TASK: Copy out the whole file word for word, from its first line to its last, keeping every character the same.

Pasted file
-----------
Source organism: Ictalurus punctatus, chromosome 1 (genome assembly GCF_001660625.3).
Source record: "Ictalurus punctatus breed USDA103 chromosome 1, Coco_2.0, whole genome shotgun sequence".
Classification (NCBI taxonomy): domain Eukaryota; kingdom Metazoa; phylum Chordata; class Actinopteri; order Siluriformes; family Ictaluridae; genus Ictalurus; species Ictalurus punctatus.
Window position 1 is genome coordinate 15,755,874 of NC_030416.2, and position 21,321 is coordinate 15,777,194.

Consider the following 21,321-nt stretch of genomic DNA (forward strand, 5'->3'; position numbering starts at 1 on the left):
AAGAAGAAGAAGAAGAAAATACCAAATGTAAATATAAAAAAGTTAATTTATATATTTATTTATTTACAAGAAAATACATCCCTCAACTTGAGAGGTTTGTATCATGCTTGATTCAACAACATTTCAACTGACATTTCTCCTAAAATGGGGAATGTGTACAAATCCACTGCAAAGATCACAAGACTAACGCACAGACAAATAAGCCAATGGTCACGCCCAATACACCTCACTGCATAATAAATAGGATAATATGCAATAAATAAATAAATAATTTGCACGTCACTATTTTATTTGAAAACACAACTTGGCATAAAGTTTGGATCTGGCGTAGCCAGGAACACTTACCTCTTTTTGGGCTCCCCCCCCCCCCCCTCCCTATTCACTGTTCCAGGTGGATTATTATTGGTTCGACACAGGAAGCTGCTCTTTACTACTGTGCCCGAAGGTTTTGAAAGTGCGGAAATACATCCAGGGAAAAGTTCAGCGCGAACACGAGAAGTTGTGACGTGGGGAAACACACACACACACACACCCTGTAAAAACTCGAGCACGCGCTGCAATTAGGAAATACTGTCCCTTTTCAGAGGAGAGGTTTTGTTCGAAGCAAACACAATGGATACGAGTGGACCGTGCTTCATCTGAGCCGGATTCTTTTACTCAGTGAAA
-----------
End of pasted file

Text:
Source organism: Ictalurus punctatus, chromosome 1 (genome assembly GCF_001660625.3).
Source record: "Ictalurus punctatus breed USDA103 chromosome 1, Coco_2.0, whole genome shotgun sequence".
Classification (NCBI taxonomy): domain Eukaryota; kingdom Metazoa; phylum Chordata; class Actinopteri; order Siluriformes; family Ictaluridae; genus Ictalurus; species Ictalurus punctatus.
Window position 1 is genome coordinate 15,755,874 of NC_030416.2, and position 21,321 is coordinate 15,777,194.

Consider the following 21,321-nt stretch of genomic DNA (forward strand, 5'->3'; position numbering starts at 1 on the left):
AAGAAGAAGAAGAAGAAAATACCAAATGTAAATATAAAAAAGTTAATTTATATATTTATTTATTTACAAGAAAATACATCCCTCAACTTGAGAGGTTTGTATCATGCTTGATTCAACAACATTTCAACTGACATTTCTCCTAAAATGGGGAATGTGTACAAATCCACTGCAAAGATCACAAGACTAACGCACAGACAAATAAGCCAATGGTCACGCCCAATACACCTCACTGCATAATAAATAGGATAATATGCAATAAATAAATAAATAATTTGCACGTCACTATTTTATTTGAAAACACAACTTGGCATAAAGTTTGGATCTGGCGTAGCCAGGAACACTTACCTCTTTTTGGGCTCCCCCCCCCCCCCCTCCCTATTCACTGTTCCAGGTGGATTATTATTGGTTCGACACAGGAAGCTGCTCTTTACTACTGTGCCCGAAGGTTTTGAAAGTGCGGAAATACATCCAGGGAAAAGTTCAGCGCGAACACGAGAAGTTGTGACGTGGGGAAACACACACACACACACACCCTGTAAAAACTCGAGCACGCGCTGCAATTAGGAAATACTGTCCCTTTTCAGAGGAGAGGTTTTGTTCGAAGCAAACACAATGGATACGAGTGGACCGTGCTTCATCTGAGCCGGATTCTTTTACTCAGTGAAA